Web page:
A member of the House of Lords dies, leaving his estate to his son. Unfortunately, his son thinks he is Jesus Christ. The other, somewhat more respectable, members of their family plot to steal the estate from him. Murder and mayhem ensue.
Because aging boxer Bill Thompson always lost his past fights, his corrupt manager, without telling Thompson, takes bribes from a betting gangster, to ensure Thompson's pre-arranged dive-loss in the next match.
Foreigners who apply to become Swiss citizens have no easy task - especially when the police lets Bodmer loose to check upon their background, their integration in the society, and the ... See full summary »
Benjy Stone is the junior writer on the top rated variety/comedy show, in the mid 50s (the early years). Its a new medium and the rules were not fully established. Alan Swann, an Erol Flynn type actor with a drinking problem is to be that weeks guest star. When King Kaiser, the headliner wants to throw Swann off the show, Benjy makes a pitch to save his childhood hero, and is made Swann's babysitter. On top of this, a union boss doesn't care for Kaiser's parody of him and has plans to stop the show.Written by
John Vogel <email@example.com>
When Benjy and Swann are in the limo after meeting Benjy's family, the drink decanter and glass swap in Swann's hands between the first and second shot. See more »
First rule: never tell a joke sitting down. You have to be on your feet - and use your hands: This guy walks into a Psychiatrist's office. He has a duck on his head. The Psychiatrist says, "Can I help you?" The duck says, "Yeah, get this guy off my ass."
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The version of "My Favorite Year" syndicated to (American) broadcast television contains at least three extra scenes:
At the beginning of the film, Benjy Stone is carrying a cardboard cutout of Alan Swann into the RCA Building; as he dashes to an elevator in the lobby, the theatrical version jumps to Benjy's arrival in the writers' office. But in the broadcast version, we see Benjy take the elevator up; also on the elevator is K.C., who ignores Benjy's attempts to engage her in conversation.
The broadcast version extends the rehearsal of the "Boss Hijack" sketch to include several more pieces of business, including the illusion of steam shooting out of King Kaiser's ears.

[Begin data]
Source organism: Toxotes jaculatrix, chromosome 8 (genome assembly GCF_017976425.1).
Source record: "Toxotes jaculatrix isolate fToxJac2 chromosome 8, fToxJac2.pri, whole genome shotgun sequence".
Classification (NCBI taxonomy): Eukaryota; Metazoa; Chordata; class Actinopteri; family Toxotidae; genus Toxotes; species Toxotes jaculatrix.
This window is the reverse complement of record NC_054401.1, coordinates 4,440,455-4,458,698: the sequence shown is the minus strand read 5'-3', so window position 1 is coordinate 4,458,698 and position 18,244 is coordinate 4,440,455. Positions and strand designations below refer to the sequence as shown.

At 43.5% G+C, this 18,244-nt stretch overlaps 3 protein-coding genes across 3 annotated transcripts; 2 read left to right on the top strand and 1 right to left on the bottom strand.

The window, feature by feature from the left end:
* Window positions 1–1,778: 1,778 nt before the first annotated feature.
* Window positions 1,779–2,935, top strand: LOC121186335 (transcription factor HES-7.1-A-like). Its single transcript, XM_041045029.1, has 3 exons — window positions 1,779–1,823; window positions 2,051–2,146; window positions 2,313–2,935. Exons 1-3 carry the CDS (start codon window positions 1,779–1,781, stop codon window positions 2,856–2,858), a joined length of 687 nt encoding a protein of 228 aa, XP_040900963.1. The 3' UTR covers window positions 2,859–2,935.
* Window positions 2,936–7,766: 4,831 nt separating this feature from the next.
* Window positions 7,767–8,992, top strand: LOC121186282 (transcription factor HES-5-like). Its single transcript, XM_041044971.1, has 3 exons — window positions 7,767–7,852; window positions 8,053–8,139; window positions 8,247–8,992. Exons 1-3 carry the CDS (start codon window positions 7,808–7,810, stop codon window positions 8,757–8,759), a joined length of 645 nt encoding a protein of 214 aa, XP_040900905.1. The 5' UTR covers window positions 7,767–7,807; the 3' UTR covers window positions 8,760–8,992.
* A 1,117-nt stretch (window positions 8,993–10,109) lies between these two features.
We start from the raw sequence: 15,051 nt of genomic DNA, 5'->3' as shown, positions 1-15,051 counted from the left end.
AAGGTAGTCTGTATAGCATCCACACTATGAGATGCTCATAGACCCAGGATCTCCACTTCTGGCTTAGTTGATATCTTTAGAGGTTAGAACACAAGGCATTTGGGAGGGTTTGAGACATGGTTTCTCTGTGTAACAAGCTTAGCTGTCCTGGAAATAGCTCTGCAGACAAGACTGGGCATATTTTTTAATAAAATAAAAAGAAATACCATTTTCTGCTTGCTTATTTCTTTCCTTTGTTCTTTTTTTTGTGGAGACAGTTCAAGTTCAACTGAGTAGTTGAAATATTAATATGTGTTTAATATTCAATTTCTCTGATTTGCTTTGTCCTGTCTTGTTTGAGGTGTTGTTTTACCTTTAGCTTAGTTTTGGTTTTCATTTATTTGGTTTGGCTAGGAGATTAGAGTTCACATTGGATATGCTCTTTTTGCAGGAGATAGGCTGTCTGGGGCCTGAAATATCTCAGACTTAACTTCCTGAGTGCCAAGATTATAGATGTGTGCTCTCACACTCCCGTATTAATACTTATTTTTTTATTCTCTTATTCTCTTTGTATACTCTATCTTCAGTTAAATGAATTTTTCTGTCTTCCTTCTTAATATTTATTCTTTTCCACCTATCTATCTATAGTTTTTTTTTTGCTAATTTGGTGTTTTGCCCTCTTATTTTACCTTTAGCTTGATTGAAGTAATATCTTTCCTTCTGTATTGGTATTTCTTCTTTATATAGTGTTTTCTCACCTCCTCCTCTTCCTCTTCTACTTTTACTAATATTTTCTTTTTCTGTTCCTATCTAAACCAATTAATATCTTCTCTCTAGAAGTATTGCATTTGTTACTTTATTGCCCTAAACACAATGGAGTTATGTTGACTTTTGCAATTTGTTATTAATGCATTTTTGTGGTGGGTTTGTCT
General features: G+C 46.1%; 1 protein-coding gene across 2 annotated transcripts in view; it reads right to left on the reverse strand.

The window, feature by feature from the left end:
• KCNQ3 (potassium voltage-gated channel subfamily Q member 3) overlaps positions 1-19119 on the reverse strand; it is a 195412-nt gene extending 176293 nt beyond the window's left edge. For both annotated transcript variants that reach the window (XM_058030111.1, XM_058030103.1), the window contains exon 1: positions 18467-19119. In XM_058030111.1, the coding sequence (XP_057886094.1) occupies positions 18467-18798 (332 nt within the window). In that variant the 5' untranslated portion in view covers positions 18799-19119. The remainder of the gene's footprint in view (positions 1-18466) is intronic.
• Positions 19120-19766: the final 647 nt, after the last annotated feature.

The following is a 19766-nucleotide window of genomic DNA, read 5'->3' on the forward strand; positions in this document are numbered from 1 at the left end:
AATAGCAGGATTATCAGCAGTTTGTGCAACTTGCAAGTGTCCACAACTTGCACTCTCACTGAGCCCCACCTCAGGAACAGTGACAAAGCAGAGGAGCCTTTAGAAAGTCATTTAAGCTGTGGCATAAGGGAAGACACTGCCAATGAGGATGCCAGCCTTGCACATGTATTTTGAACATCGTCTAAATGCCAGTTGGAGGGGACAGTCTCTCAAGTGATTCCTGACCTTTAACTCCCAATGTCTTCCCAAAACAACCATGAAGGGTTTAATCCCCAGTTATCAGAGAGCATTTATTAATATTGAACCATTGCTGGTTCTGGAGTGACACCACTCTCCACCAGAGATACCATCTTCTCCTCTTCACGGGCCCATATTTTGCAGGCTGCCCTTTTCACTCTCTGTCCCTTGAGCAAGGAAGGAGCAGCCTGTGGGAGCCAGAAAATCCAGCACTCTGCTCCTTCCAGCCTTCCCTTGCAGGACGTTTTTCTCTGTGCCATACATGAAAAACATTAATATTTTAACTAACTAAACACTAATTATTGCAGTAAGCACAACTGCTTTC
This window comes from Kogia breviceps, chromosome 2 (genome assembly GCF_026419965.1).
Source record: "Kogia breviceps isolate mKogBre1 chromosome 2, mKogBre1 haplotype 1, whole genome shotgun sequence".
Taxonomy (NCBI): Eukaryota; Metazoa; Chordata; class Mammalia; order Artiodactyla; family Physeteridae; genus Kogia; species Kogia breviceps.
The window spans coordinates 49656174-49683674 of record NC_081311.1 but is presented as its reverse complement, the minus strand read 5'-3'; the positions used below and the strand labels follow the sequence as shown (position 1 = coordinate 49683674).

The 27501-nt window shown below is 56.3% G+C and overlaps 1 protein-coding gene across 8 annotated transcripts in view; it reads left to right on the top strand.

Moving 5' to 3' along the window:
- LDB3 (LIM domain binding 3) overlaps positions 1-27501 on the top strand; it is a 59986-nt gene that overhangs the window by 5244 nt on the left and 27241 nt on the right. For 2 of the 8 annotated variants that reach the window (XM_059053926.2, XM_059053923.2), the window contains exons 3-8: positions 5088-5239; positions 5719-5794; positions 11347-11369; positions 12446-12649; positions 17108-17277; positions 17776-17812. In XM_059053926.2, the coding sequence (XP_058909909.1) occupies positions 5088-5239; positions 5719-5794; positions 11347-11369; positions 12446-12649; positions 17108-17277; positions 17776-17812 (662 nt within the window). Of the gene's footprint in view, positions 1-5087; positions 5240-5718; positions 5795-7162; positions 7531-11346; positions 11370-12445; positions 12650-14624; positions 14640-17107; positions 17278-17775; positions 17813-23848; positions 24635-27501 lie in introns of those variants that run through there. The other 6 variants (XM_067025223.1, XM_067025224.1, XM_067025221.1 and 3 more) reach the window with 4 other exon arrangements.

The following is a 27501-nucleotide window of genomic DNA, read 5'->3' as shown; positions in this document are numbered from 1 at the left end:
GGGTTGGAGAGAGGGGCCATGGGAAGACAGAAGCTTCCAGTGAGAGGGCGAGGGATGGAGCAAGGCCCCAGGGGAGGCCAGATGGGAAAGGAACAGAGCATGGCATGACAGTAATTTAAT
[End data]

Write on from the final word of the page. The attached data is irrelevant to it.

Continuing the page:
Following Benjy and Alan's wild horse ride through Central Park, the broadcast version adds a shot of the horse parked in front of the Waldorf Astoria Hotel.
A surprising little (dare I say it?) O'Toole vehicle (I said it)
Unaware of Mel Brooks's uncredited contribution and of most of the obvious parallels to real life, I began watching this and was eventually surprised I had heard so little of this minor nugget. While it is actually true that the humour here isn't too original, the execution is so irresistibly sure all can be forgiven. Even certain emotional, life lesson -like moments didn't bother me, for they have been done with utmost class.
The film flows flawlessly through its duration, and hardly anything seems out of place; there's no forced (I stress that word) emotionality to be found. Those things alone are something you don't often get. It has a splendid look to it, with the bright colours and the design, the costumes contributing to the wonderfully old-fashioned and fresh feel it has (how convenient).
The script is full of almost-priceless moments and witty one-liners and otherwise hilarious dialogue. I would imagine the film is of high re-watch value. It is by no means without its share of problems, though. As said, there's little that's not been done elsewhere, but the finished film works so well as a whole I can but say that all the praise is deserved. Needless to say, while the rest of the cast delivers, it is O'Toole's magnificently (un)steady and hilarious performance that lifts this one to heights.
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